‘We tell ourselves stories in order to live’ wrote Joan Didion. It is also true that we can tell stories in order to live more harmoniously with each other. This is precisely what the ReelOzInd! – hopes to achieve in sharing the stories of two neighbouring countries – Australia and Indonesia – through film.
Organised by the Australia-Indonesia Centre, with premiere nights at both ACMI in Melbourne and the ITB in Bandung, the short-film festival will travel in both Indonesia and Australia until the 31st of December this year. Given the reputations of both Bandung and Melbourne as creative hubs, and given the recent partnerships created by the Victorian Government and the province of West Java, the selection of locations for the festival was certainly apt.
All 24 short-films explore the 2019 theme of ‘Change/Berubah’: be that personal transformation, political upheaval, environmental degradation, or the liminal zones between life and death. By coupling a medium as readily accessible as film with a theme as universal as change, the festival hopes to bring Australians and Indonesians closer together. In its exposition of stories and life worlds, of the Indonesian and Australian people, the festival both illuminates the commonalities and aims to reconcile the differences between the two nations. Just as with any relationship, shared stories allow for recognition of shared humanity and as such, they bring us closer to one another. ReelOzInd! is one, very effective, tool in continuing to guide Indonesian-Australian relations beyond that of mere geography and towards one of mutual respect, and friendship.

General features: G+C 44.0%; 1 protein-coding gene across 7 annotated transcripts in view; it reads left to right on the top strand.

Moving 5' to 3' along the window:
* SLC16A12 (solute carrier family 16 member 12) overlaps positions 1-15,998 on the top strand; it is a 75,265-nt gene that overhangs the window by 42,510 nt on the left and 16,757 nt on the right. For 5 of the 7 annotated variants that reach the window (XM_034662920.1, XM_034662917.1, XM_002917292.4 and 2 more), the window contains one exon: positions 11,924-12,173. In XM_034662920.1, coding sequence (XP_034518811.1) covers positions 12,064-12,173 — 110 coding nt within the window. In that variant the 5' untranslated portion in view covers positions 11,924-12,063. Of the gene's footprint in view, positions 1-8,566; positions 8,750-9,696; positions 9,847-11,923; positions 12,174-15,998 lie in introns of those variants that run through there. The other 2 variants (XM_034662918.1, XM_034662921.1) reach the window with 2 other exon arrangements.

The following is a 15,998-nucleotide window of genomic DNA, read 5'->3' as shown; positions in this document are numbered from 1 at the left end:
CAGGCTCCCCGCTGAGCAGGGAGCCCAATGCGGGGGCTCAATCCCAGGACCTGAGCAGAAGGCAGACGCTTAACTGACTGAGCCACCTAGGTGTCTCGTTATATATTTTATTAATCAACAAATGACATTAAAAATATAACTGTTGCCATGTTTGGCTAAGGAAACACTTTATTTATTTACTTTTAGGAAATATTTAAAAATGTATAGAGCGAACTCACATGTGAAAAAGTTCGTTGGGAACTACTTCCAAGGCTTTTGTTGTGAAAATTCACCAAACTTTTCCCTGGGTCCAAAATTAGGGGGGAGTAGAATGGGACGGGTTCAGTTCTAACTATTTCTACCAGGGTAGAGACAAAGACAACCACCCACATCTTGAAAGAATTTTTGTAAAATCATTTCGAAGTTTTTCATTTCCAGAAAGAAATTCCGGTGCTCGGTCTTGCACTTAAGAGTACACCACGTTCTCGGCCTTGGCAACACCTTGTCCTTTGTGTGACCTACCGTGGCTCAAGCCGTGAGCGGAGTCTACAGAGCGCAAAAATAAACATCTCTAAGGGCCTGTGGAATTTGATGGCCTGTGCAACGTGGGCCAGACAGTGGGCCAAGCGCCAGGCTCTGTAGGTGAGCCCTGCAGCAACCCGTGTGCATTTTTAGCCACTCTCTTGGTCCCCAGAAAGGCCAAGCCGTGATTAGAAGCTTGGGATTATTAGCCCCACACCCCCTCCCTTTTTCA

I was fortunate enough to attend the premiere event at the Institute of Technology Bandung with AIYA West Java, as part of my West Java Field Study Program at Universitas Katolik Parahyangan (UNPAR). Of the films screened on opening night, I was particularly moved by Broto’s film ‘Melangun’, which follows a family as they navigate the traditions and transitions of life in the Sumatran jungle as Orang Rimba.
Equally poignant was Barretto’s ‘Posko Palu/Palu Post’, a candid account of three young earthquake and tsunami survivors as they find their feet, and selves, on unstable ground in the aftermath of island’s tragedy. With chilling imagery of Mosques, once tethered to land, now resting in the ocean, and children recounting stories of their last encounters with their parents, this film at once captures the heartbreak and humanity of these young survivors in their makeshift homes.
Lastly, Masukor’s Polychromatic, which also screened on opening night, is a wonderful documentary highlighting the challenges faced by curators from culturally diverse backgrounds as they work within galleries disproportionally lead by white men. The protagonists illuminate the under-representation of people of colour in curatorial positions within the Australian art landscape, ultimately showing that Australian galleries are ‘White Cubes’ in more ways than one.
Although we were only able to get through half of the succulent 2019 ReelOzInd! program on evening night, I will surely chase down the remaining films at pop-up screenings across Indonesia. I encourage everyone to do the same. Whether you are in Indonesia or Australia there will be a screening for you.
Check out the official website and social media feeds of ReelOzInd! to find out about dates and locations, in both Australia and Indonesia, using the links below:
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